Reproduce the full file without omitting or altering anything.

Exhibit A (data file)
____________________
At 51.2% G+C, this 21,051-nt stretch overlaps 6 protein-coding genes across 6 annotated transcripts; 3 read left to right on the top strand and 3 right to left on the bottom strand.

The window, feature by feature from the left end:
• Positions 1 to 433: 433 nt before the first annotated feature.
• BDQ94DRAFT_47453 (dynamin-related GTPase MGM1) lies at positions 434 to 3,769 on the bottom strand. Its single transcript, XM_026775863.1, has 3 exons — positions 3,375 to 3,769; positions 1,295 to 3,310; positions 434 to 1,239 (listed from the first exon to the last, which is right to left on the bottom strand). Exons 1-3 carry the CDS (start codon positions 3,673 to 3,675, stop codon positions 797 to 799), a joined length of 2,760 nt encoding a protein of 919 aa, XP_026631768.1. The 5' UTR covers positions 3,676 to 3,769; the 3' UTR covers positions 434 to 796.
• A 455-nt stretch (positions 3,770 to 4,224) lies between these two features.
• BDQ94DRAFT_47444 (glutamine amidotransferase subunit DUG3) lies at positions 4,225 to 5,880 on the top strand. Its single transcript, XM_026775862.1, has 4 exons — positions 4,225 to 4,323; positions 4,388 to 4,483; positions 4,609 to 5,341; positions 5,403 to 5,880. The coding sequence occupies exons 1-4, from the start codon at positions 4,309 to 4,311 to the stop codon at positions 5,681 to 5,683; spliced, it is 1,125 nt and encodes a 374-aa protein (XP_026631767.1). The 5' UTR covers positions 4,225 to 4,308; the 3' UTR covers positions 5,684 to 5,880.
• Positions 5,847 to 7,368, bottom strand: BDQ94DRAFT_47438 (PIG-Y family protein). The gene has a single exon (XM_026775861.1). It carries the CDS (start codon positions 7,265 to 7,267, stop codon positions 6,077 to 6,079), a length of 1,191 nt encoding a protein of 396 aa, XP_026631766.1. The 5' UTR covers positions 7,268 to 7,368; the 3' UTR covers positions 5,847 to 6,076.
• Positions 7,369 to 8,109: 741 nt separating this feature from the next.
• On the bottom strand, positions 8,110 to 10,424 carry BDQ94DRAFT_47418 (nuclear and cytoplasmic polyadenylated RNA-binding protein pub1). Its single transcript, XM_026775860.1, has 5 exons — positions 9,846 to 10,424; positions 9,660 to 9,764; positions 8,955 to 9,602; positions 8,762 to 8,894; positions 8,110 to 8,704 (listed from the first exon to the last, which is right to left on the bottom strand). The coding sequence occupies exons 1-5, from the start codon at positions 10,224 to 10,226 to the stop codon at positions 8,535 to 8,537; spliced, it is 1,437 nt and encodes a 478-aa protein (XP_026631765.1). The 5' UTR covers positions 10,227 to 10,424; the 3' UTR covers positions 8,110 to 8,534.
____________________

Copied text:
At 51.2% G+C, this 21,051-nt stretch overlaps 6 protein-coding genes across 6 annotated transcripts; 3 read left to right on the top strand and 3 right to left on the bottom strand.

The window, feature by feature from the left end:
• Positions 1 to 433: 433 nt before the first annotated feature.
• BDQ94DRAFT_47453 (dynamin-related GTPase MGM1) lies at positions 434 to 3,769 on the bottom strand. Its single transcript, XM_026775863.1, has 3 exons — positions 3,375 to 3,769; positions 1,295 to 3,310; positions 434 to 1,239 (listed from the first exon to the last, which is right to left on the bottom strand). Exons 1-3 carry the CDS (start codon positions 3,673 to 3,675, stop codon positions 797 to 799), a joined length of 2,760 nt encoding a protein of 919 aa, XP_026631768.1. The 5' UTR covers positions 3,676 to 3,769; the 3' UTR covers positions 434 to 796.
• A 455-nt stretch (positions 3,770 to 4,224) lies between these two features.
• BDQ94DRAFT_47444 (glutamine amidotransferase subunit DUG3) lies at positions 4,225 to 5,880 on the top strand. Its single transcript, XM_026775862.1, has 4 exons — positions 4,225 to 4,323; positions 4,388 to 4,483; positions 4,609 to 5,341; positions 5,403 to 5,880. The coding sequence occupies exons 1-4, from the start codon at positions 4,309 to 4,311 to the stop codon at positions 5,681 to 5,683; spliced, it is 1,125 nt and encodes a 374-aa protein (XP_026631767.1). The 5' UTR covers positions 4,225 to 4,308; the 3' UTR covers positions 5,684 to 5,880.
• Positions 5,847 to 7,368, bottom strand: BDQ94DRAFT_47438 (PIG-Y family protein). The gene has a single exon (XM_026775861.1). It carries the CDS (start codon positions 7,265 to 7,267, stop codon positions 6,077 to 6,079), a length of 1,191 nt encoding a protein of 396 aa, XP_026631766.1. The 5' UTR covers positions 7,268 to 7,368; the 3' UTR covers positions 5,847 to 6,076.
• Positions 7,369 to 8,109: 741 nt separating this feature from the next.
• On the bottom strand, positions 8,110 to 10,424 carry BDQ94DRAFT_47418 (nuclear and cytoplasmic polyadenylated RNA-binding protein pub1). Its single transcript, XM_026775860.1, has 5 exons — positions 9,846 to 10,424; positions 9,660 to 9,764; positions 8,955 to 9,602; positions 8,762 to 8,894; positions 8,110 to 8,704 (listed from the first exon to the last, which is right to left on the bottom strand). The coding sequence occupies exons 1-5, from the start codon at positions 10,224 to 10,226 to the stop codon at positions 8,535 to 8,537; spliced, it is 1,437 nt and encodes a 478-aa protein (XP_026631765.1). The 5' UTR covers positions 10,227 to 10,424; the 3' UTR covers positions 8,110 to 8,534.